SaskFEATSaskatchewan Families For Effective Autism Treatment
View: Last 5 Posts | Last 10 Posts | 2018 | 2016 | 2015 | 2014 | 2013 | 2012 | 2011 | All
- submitted: Tuesday, May 8, 2018 - 20:07

Read the update below or at the website by clicking here.

An update has been posted to

7 May 2018
Hello and welcome to our new subscribers. We want to let you know that a "forum" section has been added to the website. We have posted specific questions about your opinions on research ethics (organized into five categories for the five guideposts of person-oriented research ethics described on our "about" page). You can discuss these questions in the forum, or answer them privately via the contact form, email, phone, or whatever method works best for you. We look forward to hearing from you and thank you for your feedback.

- submitted: Wednesday, April 25, 2018 - 18:18

SaskFEAT would like to provide parents/caregivers with an update regarding Autism Spectrum Disorder (ASD) Individualized Funding.  As it was reported on April 10th, $4,000 will be available for children with an ASD diagnosis under the age of six in 2018-19.  The Ministry of Social Services has experience to administer these types of benefits and will be providing the funding directly to parents and will begin taking applications in July.  The benefits will be administered in August; however, payments will retroactive to April 1, 2018. 

There was a teleconference with the ASD Individualized Funding Stakeholder Working Group, which includes SaskFEAT, this morning so that The Ministry of Health can provide further details about the program and the parent/caregiver resources that are currently being developed. This is the information that can be shared by SaskFEAT


  • The $4,000 Individualized Funding will not be ‘income tested.’
  • There will standards in place to ensure the validity of the Diagnosistic Team/Practioner.
  • Only evidence based, best practice services and supports will be eligible for the $4000 Individualized Funding.
  • There will be no added funding for travel expenses incurred to access the evidence based, best practice services and supports.
  • There will be one lump sum of $4000 to each parent/caregiver, with random audits of receipts for accountability and monitoring.
  • A Registry of qualified and regulated professionals is being developed, with the target completion date of June 2018.


Please let me know if you need any more information or have any questions. Once further information is released it will be posted on the Facebook Web and Facebook Page.







- submitted: Friday, April 13, 2018 - 14:26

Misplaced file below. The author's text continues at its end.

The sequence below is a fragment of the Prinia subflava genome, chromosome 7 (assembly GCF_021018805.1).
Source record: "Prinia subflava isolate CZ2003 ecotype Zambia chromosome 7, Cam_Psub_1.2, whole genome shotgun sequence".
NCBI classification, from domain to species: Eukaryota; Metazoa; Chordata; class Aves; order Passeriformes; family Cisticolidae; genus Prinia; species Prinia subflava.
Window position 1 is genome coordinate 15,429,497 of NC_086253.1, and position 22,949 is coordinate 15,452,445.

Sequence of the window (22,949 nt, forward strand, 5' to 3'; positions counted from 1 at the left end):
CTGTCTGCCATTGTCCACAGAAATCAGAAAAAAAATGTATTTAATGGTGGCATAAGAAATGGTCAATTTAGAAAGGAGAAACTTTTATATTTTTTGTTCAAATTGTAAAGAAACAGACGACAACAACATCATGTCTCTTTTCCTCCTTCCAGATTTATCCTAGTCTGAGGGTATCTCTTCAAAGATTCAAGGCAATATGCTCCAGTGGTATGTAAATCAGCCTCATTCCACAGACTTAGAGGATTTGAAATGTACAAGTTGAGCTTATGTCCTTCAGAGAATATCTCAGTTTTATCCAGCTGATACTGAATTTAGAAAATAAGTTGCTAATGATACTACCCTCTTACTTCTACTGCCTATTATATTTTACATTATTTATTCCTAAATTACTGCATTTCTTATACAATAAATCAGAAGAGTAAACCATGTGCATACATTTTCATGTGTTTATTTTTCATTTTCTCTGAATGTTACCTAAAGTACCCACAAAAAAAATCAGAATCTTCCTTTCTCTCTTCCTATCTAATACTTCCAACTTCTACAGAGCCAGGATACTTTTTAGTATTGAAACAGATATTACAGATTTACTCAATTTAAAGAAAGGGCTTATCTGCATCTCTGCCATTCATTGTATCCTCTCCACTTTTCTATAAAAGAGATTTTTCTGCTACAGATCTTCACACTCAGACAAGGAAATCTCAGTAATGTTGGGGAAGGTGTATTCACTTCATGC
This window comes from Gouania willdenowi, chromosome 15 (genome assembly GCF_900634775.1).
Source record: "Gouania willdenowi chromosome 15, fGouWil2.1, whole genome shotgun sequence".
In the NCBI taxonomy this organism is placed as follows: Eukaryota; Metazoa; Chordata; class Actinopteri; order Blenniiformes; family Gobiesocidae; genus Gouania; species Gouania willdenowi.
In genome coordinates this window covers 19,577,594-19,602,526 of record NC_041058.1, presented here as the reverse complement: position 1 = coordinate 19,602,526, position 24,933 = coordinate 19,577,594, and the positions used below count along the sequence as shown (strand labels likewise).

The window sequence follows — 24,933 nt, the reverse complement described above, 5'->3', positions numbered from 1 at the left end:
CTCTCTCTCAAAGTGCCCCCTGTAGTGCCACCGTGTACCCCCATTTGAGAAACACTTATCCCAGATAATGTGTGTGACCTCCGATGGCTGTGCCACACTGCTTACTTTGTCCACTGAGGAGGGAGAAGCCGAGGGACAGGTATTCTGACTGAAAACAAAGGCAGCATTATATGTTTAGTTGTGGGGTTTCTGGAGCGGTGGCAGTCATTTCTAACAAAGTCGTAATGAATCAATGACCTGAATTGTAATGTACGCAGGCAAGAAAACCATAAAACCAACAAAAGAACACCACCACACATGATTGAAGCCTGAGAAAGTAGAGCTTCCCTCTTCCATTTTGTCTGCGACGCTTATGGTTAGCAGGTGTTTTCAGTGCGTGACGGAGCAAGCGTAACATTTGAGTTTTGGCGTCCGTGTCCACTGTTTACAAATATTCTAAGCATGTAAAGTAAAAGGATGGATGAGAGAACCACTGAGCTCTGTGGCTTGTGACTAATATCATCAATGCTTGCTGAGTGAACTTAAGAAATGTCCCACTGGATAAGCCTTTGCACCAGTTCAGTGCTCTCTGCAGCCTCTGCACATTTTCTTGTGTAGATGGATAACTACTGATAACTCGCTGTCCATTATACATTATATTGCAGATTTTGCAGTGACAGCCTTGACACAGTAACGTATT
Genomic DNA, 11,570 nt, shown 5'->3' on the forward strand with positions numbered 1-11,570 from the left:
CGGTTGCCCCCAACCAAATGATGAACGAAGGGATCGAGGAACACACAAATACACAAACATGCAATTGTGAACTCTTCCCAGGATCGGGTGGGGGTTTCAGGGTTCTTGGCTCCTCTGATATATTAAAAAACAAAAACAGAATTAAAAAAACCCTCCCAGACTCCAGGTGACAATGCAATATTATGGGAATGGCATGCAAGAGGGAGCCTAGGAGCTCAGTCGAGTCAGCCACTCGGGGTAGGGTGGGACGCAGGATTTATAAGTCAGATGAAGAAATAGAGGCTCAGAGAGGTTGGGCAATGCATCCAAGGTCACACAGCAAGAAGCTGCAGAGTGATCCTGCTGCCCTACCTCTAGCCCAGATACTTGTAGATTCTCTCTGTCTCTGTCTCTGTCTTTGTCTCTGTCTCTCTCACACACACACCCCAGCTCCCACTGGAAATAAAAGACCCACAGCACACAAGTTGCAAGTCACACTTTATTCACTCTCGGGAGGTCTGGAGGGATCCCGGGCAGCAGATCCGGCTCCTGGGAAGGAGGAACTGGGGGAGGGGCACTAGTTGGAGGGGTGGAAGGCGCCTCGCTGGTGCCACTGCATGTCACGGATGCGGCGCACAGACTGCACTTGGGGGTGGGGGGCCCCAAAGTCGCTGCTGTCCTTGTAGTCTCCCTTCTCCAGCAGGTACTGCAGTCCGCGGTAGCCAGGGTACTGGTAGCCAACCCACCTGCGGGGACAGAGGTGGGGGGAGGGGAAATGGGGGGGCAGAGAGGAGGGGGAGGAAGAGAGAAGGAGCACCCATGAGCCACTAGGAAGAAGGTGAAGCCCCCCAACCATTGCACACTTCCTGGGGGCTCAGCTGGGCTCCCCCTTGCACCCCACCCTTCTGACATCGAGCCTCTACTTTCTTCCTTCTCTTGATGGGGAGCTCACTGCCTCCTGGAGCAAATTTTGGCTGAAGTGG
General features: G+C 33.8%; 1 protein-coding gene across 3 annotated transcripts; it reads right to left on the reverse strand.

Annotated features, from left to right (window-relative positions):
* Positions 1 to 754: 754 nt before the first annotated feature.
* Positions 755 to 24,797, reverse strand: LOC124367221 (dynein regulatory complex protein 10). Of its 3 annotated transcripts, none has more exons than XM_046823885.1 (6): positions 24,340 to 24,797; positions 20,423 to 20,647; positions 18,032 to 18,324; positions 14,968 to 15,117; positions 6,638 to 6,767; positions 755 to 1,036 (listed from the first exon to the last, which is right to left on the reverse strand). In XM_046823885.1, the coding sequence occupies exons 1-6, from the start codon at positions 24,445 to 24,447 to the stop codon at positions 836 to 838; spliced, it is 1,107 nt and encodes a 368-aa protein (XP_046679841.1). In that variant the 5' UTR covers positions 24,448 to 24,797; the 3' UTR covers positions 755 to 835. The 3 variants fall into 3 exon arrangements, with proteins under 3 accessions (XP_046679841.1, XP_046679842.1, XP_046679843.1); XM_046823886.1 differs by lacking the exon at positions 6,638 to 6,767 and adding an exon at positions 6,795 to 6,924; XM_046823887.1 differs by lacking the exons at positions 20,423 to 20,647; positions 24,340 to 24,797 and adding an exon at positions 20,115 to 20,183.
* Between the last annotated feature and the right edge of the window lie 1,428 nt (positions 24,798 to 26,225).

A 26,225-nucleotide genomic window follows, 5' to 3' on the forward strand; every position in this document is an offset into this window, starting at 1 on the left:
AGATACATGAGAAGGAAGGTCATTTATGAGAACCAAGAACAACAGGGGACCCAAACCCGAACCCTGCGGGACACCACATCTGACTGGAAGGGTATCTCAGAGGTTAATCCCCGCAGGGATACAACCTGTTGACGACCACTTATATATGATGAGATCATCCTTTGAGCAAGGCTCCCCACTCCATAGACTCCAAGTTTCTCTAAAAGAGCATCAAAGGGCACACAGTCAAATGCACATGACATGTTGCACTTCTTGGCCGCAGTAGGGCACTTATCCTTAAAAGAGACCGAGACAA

It is because of the thoughtfulness and generosity of a donor, Kathy from SaskFEAT presented a $1000 cheque to the Parent Advocates for Autism Treatment in Saskatchewan’s (PAATS) Autism Family Camp.  This will be PAATS’s third year hosting the Autism Family Camp in Cypress Hills. Camp is a great weekend for families to get away and enjoy a weekend in a beautiful setting with facilities and support workers that make camp a fantastic experience for our autism families.


You can find information about the autism family camp on our website at: autism-family-camp-1

- submitted: Wednesday, April 11, 2018 - 18:41

This is the link to the news clip about the proposed Individualized Funding that was announced in yesterday's budget, it starts at the 10:17 mark of the video

- submitted: Thursday, March 15, 2018 - 13:47


Individualized Funding For Autism Spectrum Disorder March 15, 2016 - submitted: Tuesday, March 15, 2016 - 17:57

Individualized Funding For Autism Spectrum Disorder

March 15, 2016


SaskFEAT has been contacted by the SaskParty in regards to today's announcement "Individualized Funding For Autism Spectrum Disorder March 15, 2016" SaskFEAT also received a written response to the two questions from the SaskFEAT Toolkit that were presented to the SaskParty. The SaskParty's written response will be posted tomorrow.



Sibling Respite Funding Applications are now being accepted. - submitted: Sunday, February 18, 2018 - 12:19


Sibling Respite Funding Application

Sibling Respite Funding Applications are now being accepted.

Please apply early, as funding is limited. Deadline for applications is September 1st. 2018.


It is because of the thoughtfulness and generosity of a donor, SaskFEAT will be providing one time funding for the 2018 Calendar Year. Therefore, SaskFEAT will be able to continue support to and for Saskatchewan Individuals with Autism Spectrum Disorders, their families/caregivers and their communities. It is our goal to continue to be a positive resource for Individuals with ASD in Saskatchewan, and persons impacted by Autism in Saskatchewan.

It is with understanding, and shared circumstances that SaskFEAT recognizes that the diagnosis of Autism of one family member significantly affects the entire family, especially the siblings. A child in this type of situation doesn’t receive the same sort of attention they may in a typical family atmosphere, to no fault of the family. It is just the reality of the situation when a family member is diagnosed with autism. They require more attention. This is where SaskFEAT comes in! SaskFEAT is offering respite funding to acknowledge the siblings that have a brother or sister diagnosed with Autism and its’ impact on all family members and assists children from this stress.

Saskatchewan Families for Effective Autism Treatment (SaskFEAT)                                                                      Visit our Facebook page, or send us a message for more information or for an application.            













Self-Directed Funding Demonstration Project a Success - submitted: Thursday, September 22, 2016 - 15:40





Self-Directed Funding Demonstration Project a Success

Released on September 21, 2016

Social Services Minister Tina Beaudry-Mellor today announced the future implementation of a self-directed funding (SDF) model for individuals who experience intellectual disabilities to give them greater choice over their life decisions.  Self-directed funding allows individuals experiencing intellectual disabilities to choose supports that meet their needs and help them reach their goals.

Currently, funding to clients goes through community-based organizations, but under SDF, goes directly to the individual.  This allows individuals and their support team to decide which supports and services they access depending on their own unique needs and aspirations.  Minister Beaudry-Mellor joined participants of the SDF Demonstration Project and their families to celebrate the positive impact and successes of this approach.